While there is universal agreement that the European crisis has passed and the world can get back to other matters, there are two fundamental issues not yet being discussed: Where will the revenue to service the new debt come from, and what's the collateral? Of these two questions, the collateral issue is the most important.
The plan for recapitalizing the banks, writing off Greek sovereign debt and precluding the debt crisis from expanding beyond Greece is predicated on the assumption that holders of the existing debt will have no other choice than to agree to it. If they don't "voluntarily" accept the haircuts necessary and provide the additional capital required to backstop the sovereigns and the banks, Europe will suffer cascading defaults that will cause creditors even greater losses.
J. Paul Getty once observed, "If you owe the bank $100 that's your problem. If you owe the bank $100 million, that's the bank's problem." European sovereigns and their banks appear to be holding creditors hostage to this concept.
But something Ronald Reagan said reflects the creditors point of view: "To sit back hoping that someday, some way, someone will make things right is to go on feeding the crocodile, hoping he will eat you last -- but eat you he will."
These two points of view represent a divergence in the way creditors and debtors see this situation. Debtors need money, and creditors are aware that by providing it, they risk increasing the moral hazard, and their losses, in the long run.
There is only one way to solve such a dilemma: The capital infusion must be structured so that the creditors win if the deal works, and win even more if it fails. The way debtors assure creditors is by providing tangible collateral. This has not been addressed anywhere in the opaque agreements that have been floated by European authorities.
When Brazil, Mexico and other countries defaulted on their sovereign bonds in the 1980s and 1990s, they were required to put aside 100% of the capital necessary to collateralize the issuance of new bonds.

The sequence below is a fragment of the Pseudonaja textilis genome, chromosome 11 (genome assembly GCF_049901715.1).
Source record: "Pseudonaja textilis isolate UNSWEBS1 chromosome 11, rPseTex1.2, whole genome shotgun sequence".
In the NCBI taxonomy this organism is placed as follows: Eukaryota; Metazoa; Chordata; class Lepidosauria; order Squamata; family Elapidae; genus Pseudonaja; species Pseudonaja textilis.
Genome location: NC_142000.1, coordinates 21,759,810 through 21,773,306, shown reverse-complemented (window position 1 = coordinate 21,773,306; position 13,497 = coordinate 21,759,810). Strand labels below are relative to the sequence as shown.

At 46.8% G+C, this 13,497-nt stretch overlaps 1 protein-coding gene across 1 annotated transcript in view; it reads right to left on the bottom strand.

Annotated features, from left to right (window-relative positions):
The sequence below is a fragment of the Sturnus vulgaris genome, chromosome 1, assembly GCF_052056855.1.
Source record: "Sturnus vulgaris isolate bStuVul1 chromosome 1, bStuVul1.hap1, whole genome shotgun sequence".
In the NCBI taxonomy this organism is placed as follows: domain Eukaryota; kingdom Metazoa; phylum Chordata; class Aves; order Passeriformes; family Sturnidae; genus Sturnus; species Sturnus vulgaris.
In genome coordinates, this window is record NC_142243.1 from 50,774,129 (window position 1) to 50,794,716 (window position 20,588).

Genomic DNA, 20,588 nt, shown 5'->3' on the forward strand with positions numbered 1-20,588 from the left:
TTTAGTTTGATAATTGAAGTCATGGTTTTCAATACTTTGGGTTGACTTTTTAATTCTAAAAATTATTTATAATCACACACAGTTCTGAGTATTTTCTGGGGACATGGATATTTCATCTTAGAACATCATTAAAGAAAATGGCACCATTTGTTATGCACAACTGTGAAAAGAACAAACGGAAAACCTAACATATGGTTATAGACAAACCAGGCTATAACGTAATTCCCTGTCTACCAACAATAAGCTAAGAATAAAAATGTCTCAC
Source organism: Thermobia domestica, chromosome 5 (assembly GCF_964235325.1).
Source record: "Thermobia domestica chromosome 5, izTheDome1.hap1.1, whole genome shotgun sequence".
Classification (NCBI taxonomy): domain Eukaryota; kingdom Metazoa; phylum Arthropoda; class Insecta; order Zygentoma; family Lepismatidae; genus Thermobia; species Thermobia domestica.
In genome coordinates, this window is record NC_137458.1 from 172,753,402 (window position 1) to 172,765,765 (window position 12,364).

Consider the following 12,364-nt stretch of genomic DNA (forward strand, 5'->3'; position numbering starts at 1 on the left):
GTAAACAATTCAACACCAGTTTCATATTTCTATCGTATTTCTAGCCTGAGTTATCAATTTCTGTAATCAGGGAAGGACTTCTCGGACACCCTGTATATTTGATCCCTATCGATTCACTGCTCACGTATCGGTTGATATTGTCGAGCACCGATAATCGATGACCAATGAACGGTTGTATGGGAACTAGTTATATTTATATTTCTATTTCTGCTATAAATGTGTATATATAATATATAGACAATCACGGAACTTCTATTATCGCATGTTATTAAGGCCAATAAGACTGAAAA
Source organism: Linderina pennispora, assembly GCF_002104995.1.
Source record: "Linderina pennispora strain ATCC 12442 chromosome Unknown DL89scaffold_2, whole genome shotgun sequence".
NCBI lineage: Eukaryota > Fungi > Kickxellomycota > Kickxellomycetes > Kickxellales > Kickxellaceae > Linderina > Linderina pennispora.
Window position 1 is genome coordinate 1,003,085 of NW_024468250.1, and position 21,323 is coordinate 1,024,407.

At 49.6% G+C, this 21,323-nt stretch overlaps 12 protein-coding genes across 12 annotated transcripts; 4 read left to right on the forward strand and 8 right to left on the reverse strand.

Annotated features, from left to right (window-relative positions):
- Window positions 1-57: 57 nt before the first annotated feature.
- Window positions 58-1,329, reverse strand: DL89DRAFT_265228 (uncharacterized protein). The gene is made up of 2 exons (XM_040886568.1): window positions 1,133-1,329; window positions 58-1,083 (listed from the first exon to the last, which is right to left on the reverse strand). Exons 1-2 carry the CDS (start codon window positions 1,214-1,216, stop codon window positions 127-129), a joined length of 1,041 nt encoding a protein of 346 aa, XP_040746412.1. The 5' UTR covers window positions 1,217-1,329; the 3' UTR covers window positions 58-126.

I wrote about this exact issue in my first RealMoney column almost two years ago, "The Greece Issue Goes to the Roots of the EU." There has been no discussion by European leaders regarding what new collateral they will provide in return for the additional capital needed to bail out the sovereigns and their banks.
It has been implied that just by making the new debt senior to the existing debt, it's enough assurance to convince creditors that their new investments are safe. But that's not how these things work. The attitude is best reflected in something Richard Tarlton said more than 400 years ago: "For who deceives me once, God forgive him; if twice, God forgive him; but if thrice, God forgive him, but not me, because I could not beware." This is familiar to today's audience as, "Fool me once, shame on you; fool me twice, shame on me."
Creditors are not in the habit of throwing good money after bad. They will demand collateral. Debt holders need to watch for when European leaders disclose to their citizens and the world what this collateral will be. Right now, the subject is lost in the working out of the details. When Brady Bonds were structured in 1989 to provide resolution to the crisis of defaulting countries in Latin America, it was so above board that citizens were aware of it.
I am concerned that the subject is not being addressed in Europe right now and nobody is willing to inquire. German Chancellor Angela Merkel suggested that using the country's gold reserves as collateral may be required, which would surely mean that the rest of Europe's sovereign gold reserves would have to be pledged as collateral, too.
If that happens, it could derail the bailout package.